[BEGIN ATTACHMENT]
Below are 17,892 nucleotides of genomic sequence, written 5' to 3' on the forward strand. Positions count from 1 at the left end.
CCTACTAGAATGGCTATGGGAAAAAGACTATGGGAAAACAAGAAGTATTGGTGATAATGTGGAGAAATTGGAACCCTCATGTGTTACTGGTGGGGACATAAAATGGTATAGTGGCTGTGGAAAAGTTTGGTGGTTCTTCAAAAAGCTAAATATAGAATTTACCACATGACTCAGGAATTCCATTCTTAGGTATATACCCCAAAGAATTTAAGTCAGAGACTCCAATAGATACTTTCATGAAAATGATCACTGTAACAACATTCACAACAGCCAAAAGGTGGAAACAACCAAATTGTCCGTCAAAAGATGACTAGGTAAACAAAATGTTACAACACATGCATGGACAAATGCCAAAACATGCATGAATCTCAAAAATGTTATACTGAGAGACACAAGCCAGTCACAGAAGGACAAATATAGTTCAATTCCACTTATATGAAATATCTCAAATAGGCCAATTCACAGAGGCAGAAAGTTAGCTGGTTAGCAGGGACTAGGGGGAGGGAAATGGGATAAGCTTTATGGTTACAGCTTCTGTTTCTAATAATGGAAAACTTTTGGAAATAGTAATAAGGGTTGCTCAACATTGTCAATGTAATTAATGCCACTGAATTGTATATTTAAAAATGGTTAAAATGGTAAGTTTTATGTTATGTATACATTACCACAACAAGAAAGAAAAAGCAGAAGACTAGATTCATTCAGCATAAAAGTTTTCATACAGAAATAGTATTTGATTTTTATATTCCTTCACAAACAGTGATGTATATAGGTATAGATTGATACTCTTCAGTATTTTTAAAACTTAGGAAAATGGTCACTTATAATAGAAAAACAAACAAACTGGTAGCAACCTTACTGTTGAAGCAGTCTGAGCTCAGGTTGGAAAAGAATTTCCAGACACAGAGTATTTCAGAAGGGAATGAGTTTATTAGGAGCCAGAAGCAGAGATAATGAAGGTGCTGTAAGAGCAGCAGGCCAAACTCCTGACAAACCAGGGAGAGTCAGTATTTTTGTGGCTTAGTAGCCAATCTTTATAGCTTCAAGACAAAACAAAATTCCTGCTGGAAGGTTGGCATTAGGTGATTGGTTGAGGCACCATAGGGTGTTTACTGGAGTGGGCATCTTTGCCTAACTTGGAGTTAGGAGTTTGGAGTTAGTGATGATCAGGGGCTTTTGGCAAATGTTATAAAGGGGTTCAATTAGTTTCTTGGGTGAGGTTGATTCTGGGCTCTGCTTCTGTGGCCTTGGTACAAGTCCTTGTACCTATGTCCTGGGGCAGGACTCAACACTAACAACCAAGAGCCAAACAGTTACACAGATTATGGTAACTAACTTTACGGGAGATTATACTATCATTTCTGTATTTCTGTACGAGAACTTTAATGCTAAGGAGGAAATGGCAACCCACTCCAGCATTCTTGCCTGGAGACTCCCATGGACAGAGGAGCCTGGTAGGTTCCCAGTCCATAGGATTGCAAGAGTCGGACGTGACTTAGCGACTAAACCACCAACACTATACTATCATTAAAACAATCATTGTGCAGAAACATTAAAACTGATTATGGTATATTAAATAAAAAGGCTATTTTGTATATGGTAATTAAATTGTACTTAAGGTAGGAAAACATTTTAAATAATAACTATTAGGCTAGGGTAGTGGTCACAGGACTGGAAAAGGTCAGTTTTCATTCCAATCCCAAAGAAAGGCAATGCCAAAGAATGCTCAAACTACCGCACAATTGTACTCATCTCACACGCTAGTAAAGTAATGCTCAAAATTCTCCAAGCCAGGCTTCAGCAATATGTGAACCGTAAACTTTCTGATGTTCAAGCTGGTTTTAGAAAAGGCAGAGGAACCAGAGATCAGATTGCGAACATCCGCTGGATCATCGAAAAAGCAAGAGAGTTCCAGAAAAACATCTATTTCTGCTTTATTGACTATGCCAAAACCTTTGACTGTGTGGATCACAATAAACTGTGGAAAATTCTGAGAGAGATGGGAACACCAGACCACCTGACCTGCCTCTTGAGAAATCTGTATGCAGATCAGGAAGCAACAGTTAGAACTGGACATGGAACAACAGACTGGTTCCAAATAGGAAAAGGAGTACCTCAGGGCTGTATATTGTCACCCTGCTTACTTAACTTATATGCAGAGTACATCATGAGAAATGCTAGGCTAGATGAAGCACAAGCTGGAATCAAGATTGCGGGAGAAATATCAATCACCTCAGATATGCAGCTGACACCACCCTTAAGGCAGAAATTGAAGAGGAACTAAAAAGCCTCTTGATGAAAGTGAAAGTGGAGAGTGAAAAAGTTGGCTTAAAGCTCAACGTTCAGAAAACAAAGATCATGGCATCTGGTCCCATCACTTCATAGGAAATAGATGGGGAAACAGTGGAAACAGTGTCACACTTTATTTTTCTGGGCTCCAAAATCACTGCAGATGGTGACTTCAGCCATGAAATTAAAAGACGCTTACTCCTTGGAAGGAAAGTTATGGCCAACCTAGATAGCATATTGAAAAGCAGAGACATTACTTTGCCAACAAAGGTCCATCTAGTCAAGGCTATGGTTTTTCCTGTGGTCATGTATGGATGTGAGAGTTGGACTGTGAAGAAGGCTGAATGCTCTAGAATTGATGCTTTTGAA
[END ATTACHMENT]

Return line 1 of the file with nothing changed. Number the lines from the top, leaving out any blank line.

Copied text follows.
Below are 17,892 nucleotides of genomic sequence, written 5' to 3' on the forward strand. Positions count from 1 at the left end.